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June 1932


Arch Derm Syphilol. 1932;25(6):1060-1062. doi:10.1001/archderm.1932.01450021096010

I felt justified in publishing a detailed description of this case because of the apparent paucity in the literature of reports of cases of this type.


History.—R. M., a school girl, aged 15, was referred to the clinic because of an eruption on her face. She stated that the eruption had been present for the past five years, beginning as a slight roughness and redness and progressing to the condition for which she sought consultation. At no time did the patient notice the appearance of papules, pustules or vesicles. She said there had been no injury. The family history was negative for any skin disease. The personal history was unimportant.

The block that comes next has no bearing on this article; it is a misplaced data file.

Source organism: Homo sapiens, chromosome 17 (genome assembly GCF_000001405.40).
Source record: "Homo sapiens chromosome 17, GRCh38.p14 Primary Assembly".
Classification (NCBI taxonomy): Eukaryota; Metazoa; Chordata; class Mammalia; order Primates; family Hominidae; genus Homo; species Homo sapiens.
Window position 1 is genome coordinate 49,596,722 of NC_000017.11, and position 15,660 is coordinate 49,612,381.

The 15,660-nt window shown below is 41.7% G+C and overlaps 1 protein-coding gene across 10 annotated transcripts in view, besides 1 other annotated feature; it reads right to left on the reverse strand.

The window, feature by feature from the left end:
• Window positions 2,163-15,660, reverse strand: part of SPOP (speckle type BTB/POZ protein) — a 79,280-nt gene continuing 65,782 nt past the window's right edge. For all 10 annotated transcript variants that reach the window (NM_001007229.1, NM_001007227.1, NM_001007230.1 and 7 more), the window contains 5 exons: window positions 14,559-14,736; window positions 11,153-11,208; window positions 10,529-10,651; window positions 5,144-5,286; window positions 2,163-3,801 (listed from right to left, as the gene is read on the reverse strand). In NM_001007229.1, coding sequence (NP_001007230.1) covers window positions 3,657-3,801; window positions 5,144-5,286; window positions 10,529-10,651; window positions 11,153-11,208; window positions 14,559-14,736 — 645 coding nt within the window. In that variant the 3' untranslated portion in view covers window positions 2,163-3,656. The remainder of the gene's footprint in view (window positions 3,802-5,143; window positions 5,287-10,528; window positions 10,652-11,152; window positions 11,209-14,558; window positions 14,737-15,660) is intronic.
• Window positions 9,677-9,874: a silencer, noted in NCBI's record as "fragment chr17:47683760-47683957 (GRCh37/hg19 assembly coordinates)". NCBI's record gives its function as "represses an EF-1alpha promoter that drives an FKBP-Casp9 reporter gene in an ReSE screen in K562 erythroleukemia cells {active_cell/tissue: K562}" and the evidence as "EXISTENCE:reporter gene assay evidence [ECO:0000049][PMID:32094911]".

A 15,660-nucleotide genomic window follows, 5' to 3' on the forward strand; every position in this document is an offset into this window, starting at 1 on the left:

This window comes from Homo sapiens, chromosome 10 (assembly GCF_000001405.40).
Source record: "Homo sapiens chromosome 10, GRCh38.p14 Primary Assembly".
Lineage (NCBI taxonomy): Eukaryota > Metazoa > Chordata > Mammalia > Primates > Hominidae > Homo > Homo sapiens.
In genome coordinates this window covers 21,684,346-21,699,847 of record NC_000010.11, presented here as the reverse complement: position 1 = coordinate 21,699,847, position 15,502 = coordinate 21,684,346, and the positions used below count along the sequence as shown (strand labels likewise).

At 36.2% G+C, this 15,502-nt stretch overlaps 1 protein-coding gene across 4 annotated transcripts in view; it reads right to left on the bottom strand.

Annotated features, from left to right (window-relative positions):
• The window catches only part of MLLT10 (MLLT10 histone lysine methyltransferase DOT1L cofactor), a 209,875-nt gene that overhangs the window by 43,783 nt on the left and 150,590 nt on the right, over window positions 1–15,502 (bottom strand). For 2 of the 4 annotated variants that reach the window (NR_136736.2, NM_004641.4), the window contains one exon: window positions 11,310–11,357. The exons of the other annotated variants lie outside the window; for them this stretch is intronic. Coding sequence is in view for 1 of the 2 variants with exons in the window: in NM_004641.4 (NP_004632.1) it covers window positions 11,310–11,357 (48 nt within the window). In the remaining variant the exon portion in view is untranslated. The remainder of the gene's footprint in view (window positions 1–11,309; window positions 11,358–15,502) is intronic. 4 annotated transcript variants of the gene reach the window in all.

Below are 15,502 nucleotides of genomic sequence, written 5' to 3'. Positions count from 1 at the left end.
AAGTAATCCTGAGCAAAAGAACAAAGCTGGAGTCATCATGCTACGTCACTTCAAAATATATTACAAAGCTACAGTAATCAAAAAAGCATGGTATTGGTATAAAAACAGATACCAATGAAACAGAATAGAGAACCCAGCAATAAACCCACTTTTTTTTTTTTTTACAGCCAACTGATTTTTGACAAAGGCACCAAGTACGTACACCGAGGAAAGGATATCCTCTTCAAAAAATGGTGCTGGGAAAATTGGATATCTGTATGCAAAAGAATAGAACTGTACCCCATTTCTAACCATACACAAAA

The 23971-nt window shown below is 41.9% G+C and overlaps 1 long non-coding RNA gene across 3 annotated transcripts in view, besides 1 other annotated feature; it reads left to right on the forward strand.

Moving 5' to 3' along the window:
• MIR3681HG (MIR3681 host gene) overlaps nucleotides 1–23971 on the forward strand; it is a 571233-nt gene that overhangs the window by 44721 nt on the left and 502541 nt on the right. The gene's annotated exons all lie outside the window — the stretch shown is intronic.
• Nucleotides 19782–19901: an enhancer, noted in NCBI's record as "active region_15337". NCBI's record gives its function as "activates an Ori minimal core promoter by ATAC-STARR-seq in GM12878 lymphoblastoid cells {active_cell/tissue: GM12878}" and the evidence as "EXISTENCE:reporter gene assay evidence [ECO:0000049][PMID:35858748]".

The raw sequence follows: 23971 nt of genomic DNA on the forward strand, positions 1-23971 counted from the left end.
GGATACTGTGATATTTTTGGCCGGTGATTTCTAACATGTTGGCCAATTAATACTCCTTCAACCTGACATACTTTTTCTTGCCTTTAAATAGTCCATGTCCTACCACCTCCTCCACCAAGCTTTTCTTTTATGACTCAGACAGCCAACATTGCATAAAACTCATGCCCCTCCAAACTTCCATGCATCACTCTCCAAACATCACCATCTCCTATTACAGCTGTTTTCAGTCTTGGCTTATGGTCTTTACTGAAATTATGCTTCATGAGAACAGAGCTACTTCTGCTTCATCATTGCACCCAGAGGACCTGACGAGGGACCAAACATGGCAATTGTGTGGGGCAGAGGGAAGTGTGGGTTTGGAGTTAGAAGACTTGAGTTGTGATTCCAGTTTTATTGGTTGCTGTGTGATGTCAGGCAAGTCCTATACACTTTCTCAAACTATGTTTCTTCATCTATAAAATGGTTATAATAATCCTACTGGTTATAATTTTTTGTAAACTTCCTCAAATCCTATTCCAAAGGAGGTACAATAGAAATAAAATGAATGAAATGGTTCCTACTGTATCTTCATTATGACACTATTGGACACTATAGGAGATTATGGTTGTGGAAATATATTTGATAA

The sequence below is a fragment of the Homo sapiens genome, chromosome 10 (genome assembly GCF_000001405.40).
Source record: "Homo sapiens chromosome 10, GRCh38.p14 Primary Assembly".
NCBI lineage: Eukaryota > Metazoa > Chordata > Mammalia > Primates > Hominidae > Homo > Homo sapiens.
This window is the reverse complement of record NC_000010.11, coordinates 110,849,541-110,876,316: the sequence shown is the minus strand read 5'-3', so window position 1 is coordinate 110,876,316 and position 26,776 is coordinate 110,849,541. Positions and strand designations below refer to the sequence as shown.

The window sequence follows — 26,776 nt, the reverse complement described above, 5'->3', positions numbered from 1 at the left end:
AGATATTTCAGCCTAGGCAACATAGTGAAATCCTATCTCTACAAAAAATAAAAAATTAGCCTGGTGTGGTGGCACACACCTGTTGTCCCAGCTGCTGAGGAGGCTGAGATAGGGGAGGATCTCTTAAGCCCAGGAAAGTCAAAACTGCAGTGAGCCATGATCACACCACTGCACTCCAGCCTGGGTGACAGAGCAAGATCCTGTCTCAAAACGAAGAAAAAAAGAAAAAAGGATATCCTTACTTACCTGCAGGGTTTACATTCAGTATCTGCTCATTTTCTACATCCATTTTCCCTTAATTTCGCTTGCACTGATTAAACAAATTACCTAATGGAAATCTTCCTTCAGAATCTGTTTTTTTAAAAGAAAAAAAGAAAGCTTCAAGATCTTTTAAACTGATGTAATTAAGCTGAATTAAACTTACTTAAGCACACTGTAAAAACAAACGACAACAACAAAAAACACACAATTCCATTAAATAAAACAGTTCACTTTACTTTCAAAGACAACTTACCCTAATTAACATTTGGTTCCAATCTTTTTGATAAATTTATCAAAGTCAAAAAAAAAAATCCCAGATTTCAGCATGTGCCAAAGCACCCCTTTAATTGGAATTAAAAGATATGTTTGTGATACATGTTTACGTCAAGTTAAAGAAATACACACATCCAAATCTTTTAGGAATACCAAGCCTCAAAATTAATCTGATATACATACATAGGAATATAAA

Examination.—Symmetrically arranged on both cheeks, the outer portions of the eyebrows and the glabella were numerous closely crowded small areas of atrophy separated by narrow ridges which produced a reticulated, honey-combed or network appearance.